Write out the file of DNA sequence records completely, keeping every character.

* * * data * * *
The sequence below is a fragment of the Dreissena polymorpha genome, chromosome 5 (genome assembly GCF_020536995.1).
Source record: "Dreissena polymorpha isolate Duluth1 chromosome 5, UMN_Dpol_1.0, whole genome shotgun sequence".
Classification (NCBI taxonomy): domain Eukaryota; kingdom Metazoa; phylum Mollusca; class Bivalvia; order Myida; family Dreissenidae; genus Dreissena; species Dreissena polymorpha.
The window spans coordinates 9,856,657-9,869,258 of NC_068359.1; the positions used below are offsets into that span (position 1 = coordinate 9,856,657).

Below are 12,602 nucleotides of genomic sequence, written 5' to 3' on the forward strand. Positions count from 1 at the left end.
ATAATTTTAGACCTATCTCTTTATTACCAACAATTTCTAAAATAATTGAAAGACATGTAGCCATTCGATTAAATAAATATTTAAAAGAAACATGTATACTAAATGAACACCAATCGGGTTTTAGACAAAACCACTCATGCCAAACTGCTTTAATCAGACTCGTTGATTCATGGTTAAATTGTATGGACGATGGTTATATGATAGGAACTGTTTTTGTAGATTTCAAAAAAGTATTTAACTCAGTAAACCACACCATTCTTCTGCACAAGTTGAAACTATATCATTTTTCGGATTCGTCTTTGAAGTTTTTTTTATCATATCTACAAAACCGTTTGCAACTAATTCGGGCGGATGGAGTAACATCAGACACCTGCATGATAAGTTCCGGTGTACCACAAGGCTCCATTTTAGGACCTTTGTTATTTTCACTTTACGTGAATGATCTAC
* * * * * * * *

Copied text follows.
The sequence below is a fragment of the Dreissena polymorpha genome, chromosome 5 (genome assembly GCF_020536995.1).
Source record: "Dreissena polymorpha isolate Duluth1 chromosome 5, UMN_Dpol_1.0, whole genome shotgun sequence".
Classification (NCBI taxonomy): domain Eukaryota; kingdom Metazoa; phylum Mollusca; class Bivalvia; order Myida; family Dreissenidae; genus Dreissena; species Dreissena polymorpha.
The window spans coordinates 9,856,657-9,869,258 of NC_068359.1; the positions used below are offsets into that span (position 1 = coordinate 9,856,657).

Below are 12,602 nucleotides of genomic sequence, written 5' to 3' on the forward strand. Positions count from 1 at the left end.
ATAATTTTAGACCTATCTCTTTATTACCAACAATTTCTAAAATAATTGAAAGACATGTAGCCATTCGATTAAATAAATATTTAAAAGAAACATGTATACTAAATGAACACCAATCGGGTTTTAGACAAAACCACTCATGCCAAACTGCTTTAATCAGACTCGTTGATTCATGGTTAAATTGTATGGACGATGGTTATATGATAGGAACTGTTTTTGTAGATTTCAAAAAAGTATTTAACTCAGTAAACCACACCATTCTTCTGCACAAGTTGAAACTATATCATTTTTCGGATTCGTCTTTGAAGTTTTTTTTATCATATCTACAAAACCGTTTGCAACTAATTCGGGCGGATGGAGTAACATCAGACACCTGCATGATAAGTTCCGGTGTACCACAAGGCTCCATTTTAGGACCTTTGTTATTTTCACTTTACGTGAATGATCTAC